"Variant" is actually a decent title for an internet comic book review show. It plays on the tired and cynically exploitive merchandizing ploy of publishing comics with "variant covers," while at the same time suggesting that the show's point of view will be a little bit different than you expect. Perhaps not so mainstream.

One of Merriam-Webster's definitions of the word is "manifesting variety, deviation, or disagreement." Another is "one that exhibits variation from a type or norm." This is what I had in mind when I decided to give the show a try.

The show does not live up to the possibilities suggested by its title.

The host, Arris Quinones, is likable enough. He talks way too fast and is too apt to poke fun at his own jokes, but one suspects his quirks are very often the result of a desire to please his employers and whatever potential audience he's going for. He's an enthusiastic supporter of mainstream comics, which is fine -- everyone is entitled to his opinion -- but his opinions are so mainstream and the show is so superficial that sitting through each segment feels like 5 to 8 minutes of fanboy parody. Take for instance his "Top Indie Comics Pics" episode. I'm not suggesting you actually watch the episode, but here it is:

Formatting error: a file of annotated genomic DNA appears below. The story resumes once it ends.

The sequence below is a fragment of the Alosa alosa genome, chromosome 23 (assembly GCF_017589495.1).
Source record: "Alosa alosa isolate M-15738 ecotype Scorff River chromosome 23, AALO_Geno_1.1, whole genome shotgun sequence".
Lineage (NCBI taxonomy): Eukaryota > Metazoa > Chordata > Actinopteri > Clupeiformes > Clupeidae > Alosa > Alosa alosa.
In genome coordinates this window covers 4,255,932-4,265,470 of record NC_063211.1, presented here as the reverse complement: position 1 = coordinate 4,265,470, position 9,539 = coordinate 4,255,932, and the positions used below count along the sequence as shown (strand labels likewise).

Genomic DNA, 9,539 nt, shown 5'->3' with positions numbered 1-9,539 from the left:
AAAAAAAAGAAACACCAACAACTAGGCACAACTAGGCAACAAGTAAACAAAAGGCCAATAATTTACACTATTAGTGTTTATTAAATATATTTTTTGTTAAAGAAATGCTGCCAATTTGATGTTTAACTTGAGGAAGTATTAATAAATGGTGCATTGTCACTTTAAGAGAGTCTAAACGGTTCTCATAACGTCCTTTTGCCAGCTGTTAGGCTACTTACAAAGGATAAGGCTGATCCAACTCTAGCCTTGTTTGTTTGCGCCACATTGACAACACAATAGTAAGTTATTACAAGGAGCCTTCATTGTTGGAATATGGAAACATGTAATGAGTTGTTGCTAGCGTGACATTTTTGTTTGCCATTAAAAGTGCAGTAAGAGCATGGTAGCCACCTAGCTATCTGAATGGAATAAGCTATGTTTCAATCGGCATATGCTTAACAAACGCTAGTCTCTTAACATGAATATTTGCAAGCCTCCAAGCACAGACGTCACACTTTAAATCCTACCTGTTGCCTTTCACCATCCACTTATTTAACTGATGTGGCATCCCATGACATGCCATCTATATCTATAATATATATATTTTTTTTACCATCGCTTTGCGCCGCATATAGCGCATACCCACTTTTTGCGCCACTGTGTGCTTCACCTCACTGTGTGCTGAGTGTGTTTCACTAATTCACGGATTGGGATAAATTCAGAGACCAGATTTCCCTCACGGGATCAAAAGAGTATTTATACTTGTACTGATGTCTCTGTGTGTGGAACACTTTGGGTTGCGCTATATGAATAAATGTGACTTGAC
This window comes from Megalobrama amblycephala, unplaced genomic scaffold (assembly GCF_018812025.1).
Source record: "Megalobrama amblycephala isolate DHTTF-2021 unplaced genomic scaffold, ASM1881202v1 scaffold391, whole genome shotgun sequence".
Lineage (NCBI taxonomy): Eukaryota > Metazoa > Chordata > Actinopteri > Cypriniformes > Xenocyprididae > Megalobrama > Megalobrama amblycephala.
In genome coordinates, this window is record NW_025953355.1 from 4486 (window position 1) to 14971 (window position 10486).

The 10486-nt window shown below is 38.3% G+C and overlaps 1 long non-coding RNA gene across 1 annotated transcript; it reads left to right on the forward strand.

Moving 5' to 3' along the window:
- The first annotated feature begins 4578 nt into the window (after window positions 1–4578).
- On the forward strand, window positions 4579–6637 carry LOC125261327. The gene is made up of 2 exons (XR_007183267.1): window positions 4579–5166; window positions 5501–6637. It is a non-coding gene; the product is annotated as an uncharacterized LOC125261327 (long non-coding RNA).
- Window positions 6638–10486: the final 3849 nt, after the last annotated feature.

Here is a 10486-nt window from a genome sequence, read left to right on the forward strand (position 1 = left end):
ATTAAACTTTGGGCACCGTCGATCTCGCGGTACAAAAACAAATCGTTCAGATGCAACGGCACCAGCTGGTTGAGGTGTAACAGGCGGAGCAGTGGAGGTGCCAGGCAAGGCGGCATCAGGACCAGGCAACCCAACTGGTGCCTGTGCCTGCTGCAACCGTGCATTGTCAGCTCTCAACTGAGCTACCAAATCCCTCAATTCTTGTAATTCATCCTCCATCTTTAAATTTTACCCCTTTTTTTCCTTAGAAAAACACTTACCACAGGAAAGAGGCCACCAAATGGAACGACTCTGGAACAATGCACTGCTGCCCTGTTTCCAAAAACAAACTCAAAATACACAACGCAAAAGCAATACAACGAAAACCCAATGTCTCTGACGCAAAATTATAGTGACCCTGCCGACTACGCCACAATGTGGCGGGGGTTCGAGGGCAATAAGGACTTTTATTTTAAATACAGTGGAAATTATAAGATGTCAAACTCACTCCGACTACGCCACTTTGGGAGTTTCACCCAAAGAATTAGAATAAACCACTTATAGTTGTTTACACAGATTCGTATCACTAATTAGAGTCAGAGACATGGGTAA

Very early in the episode, Mr. Quinones anticipates the criticism this episode would deserve, and so he tries to defuse it with some PoMo rationalization:  

"I know some of you guys might not consider a few of these actual 'indie comics,' but we're calling it that because if you're not a die-hard comic book fan, you probably never would have heard of these graphic novels or comics before, so basically we're bunching actual indie comics and lesser-known comics into this little ball of love. Got it?"

 Yes, I "got it." You're an insecure mainstream fan who reads Marvel and DC and maybe a few Dark Horse comics, and that's about it, but you also kinda want to seem cool.